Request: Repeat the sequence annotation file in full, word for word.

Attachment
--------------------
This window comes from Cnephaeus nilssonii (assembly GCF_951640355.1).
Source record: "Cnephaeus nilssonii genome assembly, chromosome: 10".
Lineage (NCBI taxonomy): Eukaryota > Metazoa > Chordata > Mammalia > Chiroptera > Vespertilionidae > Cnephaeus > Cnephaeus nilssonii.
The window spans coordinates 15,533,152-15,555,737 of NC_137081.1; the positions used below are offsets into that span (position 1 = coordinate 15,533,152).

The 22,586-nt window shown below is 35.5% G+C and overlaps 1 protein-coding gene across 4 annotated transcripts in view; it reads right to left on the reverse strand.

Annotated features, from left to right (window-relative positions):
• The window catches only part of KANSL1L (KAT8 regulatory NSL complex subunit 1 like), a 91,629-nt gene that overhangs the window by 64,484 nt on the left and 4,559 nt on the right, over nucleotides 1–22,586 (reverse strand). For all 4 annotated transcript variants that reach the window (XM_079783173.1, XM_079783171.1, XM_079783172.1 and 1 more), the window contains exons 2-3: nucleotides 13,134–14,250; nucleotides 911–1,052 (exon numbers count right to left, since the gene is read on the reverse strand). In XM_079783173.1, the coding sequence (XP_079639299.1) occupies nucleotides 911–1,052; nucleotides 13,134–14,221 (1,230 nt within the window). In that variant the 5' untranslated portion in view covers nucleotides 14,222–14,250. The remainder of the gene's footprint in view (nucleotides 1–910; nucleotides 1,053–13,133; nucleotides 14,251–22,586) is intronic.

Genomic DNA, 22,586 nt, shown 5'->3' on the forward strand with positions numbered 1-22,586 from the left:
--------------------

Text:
This window comes from Cnephaeus nilssonii (assembly GCF_951640355.1).
Source record: "Cnephaeus nilssonii genome assembly, chromosome: 10".
Lineage (NCBI taxonomy): Eukaryota > Metazoa > Chordata > Mammalia > Chiroptera > Vespertilionidae > Cnephaeus > Cnephaeus nilssonii.
The window spans coordinates 15,533,152-15,555,737 of NC_137081.1; the positions used below are offsets into that span (position 1 = coordinate 15,533,152).

The 22,586-nt window shown below is 35.5% G+C and overlaps 1 protein-coding gene across 4 annotated transcripts in view; it reads right to left on the reverse strand.

Annotated features, from left to right (window-relative positions):
• The window catches only part of KANSL1L (KAT8 regulatory NSL complex subunit 1 like), a 91,629-nt gene that overhangs the window by 64,484 nt on the left and 4,559 nt on the right, over nucleotides 1–22,586 (reverse strand). For all 4 annotated transcript variants that reach the window (XM_079783173.1, XM_079783171.1, XM_079783172.1 and 1 more), the window contains exons 2-3: nucleotides 13,134–14,250; nucleotides 911–1,052 (exon numbers count right to left, since the gene is read on the reverse strand). In XM_079783173.1, the coding sequence (XP_079639299.1) occupies nucleotides 911–1,052; nucleotides 13,134–14,221 (1,230 nt within the window). In that variant the 5' untranslated portion in view covers nucleotides 14,222–14,250. The remainder of the gene's footprint in view (nucleotides 1–910; nucleotides 1,053–13,133; nucleotides 14,251–22,586) is intronic.

Genomic DNA, 22,586 nt, shown 5'->3' on the forward strand with positions numbered 1-22,586 from the left: